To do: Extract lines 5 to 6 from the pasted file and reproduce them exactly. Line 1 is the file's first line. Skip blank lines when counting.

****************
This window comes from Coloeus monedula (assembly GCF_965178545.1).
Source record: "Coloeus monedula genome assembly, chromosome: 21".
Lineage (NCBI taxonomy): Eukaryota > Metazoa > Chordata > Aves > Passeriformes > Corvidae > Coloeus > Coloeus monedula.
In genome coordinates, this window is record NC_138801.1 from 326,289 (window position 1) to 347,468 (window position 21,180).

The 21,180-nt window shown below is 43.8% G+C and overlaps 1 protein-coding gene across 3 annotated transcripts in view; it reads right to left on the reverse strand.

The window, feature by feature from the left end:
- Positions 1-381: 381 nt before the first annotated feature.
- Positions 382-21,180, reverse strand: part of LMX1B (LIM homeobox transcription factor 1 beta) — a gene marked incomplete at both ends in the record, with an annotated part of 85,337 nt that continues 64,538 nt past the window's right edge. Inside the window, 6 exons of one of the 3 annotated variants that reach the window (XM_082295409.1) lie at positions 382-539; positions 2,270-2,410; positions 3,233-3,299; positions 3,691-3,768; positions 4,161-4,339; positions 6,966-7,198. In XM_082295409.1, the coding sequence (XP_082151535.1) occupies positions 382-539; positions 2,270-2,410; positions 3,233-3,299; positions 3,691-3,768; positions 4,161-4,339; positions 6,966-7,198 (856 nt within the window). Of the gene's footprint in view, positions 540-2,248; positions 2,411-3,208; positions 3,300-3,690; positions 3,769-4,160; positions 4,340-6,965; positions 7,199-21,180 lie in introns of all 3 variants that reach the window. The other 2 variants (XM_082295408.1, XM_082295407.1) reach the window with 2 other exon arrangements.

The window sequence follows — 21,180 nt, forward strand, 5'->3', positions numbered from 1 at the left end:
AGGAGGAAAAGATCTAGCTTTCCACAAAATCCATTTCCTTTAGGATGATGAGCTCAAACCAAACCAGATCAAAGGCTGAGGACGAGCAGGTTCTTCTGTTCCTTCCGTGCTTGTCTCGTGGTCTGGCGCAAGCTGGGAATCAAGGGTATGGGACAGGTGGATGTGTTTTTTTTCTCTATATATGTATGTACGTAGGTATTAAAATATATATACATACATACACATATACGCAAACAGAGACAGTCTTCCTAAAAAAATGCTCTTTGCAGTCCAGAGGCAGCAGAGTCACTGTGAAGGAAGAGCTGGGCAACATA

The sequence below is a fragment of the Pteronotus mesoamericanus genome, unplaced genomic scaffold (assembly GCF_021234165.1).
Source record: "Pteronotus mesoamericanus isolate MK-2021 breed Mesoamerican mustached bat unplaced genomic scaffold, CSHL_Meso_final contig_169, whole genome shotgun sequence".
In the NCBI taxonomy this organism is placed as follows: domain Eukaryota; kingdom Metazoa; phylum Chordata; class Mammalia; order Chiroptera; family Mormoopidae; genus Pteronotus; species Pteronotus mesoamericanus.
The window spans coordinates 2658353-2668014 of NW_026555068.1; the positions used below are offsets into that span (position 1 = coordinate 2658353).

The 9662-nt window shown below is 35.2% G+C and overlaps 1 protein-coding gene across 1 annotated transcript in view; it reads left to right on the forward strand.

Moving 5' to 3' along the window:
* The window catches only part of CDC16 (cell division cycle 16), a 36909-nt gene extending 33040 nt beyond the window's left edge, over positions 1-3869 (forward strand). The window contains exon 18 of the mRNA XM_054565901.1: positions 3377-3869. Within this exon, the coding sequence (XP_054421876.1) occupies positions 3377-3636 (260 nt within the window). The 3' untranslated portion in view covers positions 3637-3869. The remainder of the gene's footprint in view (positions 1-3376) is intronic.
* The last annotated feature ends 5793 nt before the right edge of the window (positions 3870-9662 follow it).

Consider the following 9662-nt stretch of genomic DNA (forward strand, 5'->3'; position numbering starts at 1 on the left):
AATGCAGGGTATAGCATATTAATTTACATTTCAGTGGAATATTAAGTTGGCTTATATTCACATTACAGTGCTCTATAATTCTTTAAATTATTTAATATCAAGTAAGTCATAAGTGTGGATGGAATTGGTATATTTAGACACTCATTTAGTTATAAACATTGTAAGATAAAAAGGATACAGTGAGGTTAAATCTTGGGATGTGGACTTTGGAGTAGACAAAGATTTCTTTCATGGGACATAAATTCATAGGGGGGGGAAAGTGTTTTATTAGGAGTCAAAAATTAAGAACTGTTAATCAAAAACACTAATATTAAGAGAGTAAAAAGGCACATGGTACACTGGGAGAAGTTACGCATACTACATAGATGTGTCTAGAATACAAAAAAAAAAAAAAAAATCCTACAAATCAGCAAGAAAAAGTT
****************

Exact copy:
The 21,180-nt window shown below is 43.8% G+C and overlaps 1 protein-coding gene across 3 annotated transcripts in view; it reads right to left on the reverse strand.

The window, feature by feature from the left end: